Japan’s Internet Users Not Into Social Networking

Posted on October 25, 2010

A study conducted by TNS, the world’s largest Custom Market Research specialists, analyzed the online behavior for 50,000 consumers in 46 countries and determined that Japanese internet users have the least friends on social networking sites.

Mixi is the king of the social networking sites in Japan, embracing more than 25 million users. MySpace has had a presence in Japan since 2006, but it has never gained popularity. Facebook, since its Japanese launch in 2008, has also experienced a very slow organic growth, experiencing 1/10 of the Mixi membership.

One cultural hurdle concerns the Japanese need for privacy which social networking sites like Mixi accommodate. Anonymous nicknames are preferred and Facebook requires users to reveal their real names.

Facebook also cannot compete with the security users feel with Mixi, which provides a way to see who has viewed a profile with the “ashiato” (“footprint”) functionality. This is a fundamental part of the Mixi platform that is guaranteed for all users.

The average Japanese Internet use, according to BBC reports, has just 29 friends on websites such as Facebook or Twitter, compared with an average of 233 in Malysia, 231 in Brazil and 217 in Norway.

Considering that Internet statistics place Japan third in the world in the number of Internet users, following China and the United States, this does seem an odd fact.

“The study could suggest a culture that embraces fewer but closer friendships… In rapid growth markets… users are embracing these new channels in much more active ways. The digital world is transforming how they live, develop and interact,” said Matthew Froggatt, TNS’s chief development officer.

Another aspect of this study revealed that those countries that are just discovering the power of the Internet and are newer to technology are embracing it at a much faster rate than in established markets.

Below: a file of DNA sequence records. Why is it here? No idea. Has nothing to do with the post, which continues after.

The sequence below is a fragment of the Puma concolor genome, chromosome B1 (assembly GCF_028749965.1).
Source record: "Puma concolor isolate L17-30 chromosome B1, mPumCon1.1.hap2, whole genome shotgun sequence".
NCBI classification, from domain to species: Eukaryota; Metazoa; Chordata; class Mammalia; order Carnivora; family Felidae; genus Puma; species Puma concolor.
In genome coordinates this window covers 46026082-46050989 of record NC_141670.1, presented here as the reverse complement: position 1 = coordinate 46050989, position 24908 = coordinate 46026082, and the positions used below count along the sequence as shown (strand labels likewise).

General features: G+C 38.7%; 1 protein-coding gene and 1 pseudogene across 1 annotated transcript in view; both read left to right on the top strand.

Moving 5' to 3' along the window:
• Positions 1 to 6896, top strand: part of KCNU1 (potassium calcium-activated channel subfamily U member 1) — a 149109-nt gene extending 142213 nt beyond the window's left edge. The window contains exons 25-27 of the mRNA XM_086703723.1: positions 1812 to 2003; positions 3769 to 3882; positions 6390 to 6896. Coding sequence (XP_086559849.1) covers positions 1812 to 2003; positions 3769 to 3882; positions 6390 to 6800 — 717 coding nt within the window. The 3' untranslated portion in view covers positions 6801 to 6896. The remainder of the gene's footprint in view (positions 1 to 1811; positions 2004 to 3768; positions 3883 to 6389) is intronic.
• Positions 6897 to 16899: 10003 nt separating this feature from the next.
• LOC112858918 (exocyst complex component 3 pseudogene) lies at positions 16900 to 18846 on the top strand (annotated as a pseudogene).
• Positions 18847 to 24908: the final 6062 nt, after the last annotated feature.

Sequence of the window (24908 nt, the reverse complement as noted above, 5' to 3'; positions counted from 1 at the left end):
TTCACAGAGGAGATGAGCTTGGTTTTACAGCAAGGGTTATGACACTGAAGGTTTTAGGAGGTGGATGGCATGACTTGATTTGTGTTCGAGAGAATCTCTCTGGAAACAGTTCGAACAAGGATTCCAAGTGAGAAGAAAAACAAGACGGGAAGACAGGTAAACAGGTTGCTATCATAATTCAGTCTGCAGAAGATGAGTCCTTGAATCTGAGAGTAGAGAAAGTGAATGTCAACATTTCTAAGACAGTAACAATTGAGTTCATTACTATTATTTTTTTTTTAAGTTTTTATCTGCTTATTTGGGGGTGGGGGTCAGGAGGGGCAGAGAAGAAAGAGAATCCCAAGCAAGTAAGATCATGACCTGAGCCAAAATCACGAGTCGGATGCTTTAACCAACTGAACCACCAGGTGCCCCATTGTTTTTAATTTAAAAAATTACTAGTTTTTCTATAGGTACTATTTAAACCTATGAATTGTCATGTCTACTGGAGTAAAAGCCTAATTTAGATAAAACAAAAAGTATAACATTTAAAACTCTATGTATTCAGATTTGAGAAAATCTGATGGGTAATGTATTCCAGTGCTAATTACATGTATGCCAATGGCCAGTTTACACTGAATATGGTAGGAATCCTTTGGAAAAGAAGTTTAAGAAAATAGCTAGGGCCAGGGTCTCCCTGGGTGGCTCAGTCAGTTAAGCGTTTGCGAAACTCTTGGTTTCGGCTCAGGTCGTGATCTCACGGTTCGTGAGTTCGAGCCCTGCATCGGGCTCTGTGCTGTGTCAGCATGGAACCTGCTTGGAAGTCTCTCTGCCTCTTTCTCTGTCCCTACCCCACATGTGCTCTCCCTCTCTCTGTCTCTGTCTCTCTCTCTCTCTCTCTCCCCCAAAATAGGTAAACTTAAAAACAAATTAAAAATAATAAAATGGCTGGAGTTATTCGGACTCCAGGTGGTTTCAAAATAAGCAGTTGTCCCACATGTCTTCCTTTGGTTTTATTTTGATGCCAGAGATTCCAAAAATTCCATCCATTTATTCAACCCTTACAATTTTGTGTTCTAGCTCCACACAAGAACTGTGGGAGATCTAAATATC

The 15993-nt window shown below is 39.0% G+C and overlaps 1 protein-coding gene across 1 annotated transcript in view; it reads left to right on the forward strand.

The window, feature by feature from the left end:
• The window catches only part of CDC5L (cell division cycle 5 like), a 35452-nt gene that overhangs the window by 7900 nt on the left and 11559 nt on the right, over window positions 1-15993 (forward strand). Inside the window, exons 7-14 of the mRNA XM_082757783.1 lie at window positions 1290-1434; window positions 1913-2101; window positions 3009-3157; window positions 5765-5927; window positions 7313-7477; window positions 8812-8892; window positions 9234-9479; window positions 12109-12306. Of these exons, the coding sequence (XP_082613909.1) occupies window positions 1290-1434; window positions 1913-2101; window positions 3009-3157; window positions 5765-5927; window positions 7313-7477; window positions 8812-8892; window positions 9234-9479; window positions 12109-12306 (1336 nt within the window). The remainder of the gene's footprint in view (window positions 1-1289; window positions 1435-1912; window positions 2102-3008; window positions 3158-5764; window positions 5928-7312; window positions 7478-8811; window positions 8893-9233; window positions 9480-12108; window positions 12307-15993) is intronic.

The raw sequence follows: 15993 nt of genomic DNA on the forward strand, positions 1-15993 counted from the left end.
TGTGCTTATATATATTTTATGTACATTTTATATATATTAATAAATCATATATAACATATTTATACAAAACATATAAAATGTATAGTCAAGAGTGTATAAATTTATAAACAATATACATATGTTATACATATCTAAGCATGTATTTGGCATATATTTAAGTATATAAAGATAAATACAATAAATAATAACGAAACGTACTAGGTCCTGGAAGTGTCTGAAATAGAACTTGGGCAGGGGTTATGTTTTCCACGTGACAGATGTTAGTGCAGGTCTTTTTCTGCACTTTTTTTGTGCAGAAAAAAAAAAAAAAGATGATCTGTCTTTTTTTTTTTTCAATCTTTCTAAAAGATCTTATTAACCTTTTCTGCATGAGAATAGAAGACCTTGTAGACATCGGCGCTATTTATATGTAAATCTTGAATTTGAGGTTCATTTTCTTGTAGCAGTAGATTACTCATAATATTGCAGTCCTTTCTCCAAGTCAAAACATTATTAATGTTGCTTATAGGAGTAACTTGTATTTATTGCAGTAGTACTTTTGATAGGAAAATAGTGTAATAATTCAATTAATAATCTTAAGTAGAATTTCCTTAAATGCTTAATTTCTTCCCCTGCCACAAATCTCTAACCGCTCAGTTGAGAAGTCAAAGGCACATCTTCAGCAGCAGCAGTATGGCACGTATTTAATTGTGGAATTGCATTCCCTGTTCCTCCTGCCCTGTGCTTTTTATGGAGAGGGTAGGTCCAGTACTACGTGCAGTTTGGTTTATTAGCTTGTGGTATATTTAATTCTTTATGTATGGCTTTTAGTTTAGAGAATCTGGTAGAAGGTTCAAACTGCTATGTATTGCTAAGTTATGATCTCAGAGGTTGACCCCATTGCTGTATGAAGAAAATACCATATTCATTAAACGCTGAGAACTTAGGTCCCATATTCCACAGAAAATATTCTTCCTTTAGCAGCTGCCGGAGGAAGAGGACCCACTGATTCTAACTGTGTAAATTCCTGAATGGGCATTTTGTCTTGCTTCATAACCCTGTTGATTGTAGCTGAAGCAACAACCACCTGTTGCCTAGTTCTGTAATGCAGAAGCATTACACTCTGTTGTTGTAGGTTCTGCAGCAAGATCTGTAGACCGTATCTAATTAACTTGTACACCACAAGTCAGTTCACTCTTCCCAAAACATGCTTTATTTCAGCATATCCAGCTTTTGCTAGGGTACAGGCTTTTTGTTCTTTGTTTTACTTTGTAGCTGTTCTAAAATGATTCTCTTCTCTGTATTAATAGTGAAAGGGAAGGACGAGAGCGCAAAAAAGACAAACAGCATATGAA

Ironically, despite this, Twitter in Japan has caught on due to the fact perhaps that many famous Japanese celebrities and politicians are using their real names on its portals.

Will Japan catch up with the rest of the world?

Keep social networking for the answer.




M Dee Dubroff is the penname of this freelance writer and former teacher originally from Brooklyn, New York. A writer of ghostly and horror fiction, she has branched out into the world of humorous non fiction writing and maintains eight web sites covering a wide variety of topics. She also writes feature articles for several local newspapers. Her book entitled: A Taste of Funny, and her website, Eat, Drink And Really Be Merry (http://www.ingestandimbibe.com) feature many well researched and humorous articles on the subject of food and drink.
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13 thoughts on “Japan’s Internet Users Not Into Social Networking

  1. Factobot

    The reason why the number is low in japan is because Japanese people use their cell phones to socialize not computers and until recently the Japanese smart phone market has been a very small percentage of the cell phone market. this is because Japanese cell phone makers have not been able to design Iphone, Windows, or Android style operating systems for their phones.Also, I think that Japan has changed and they are not as adoptive to new technologies as they once were. In the past they continuously pushed the barriers of technology. Today they are struggling to keep up and are slow to adopt the new western technologies that are becoming more prevelent, like social networking. Essentially, they are stuck in 1991.

  2. Won Hung Low

    you need a cell phone number to create an account on mixi. cell phone numbers are temporary unlike internet accounts which remain in cyberspace regardless if you still use it or not. if you ignore the large numbers of inactive dead profiles on facebook and myspace, i think the numbers are probably about the same as mixi in reality. for example you may have 150 friends on your facebook, but those who are actually active and still regularly logging…probably only about 30 people.

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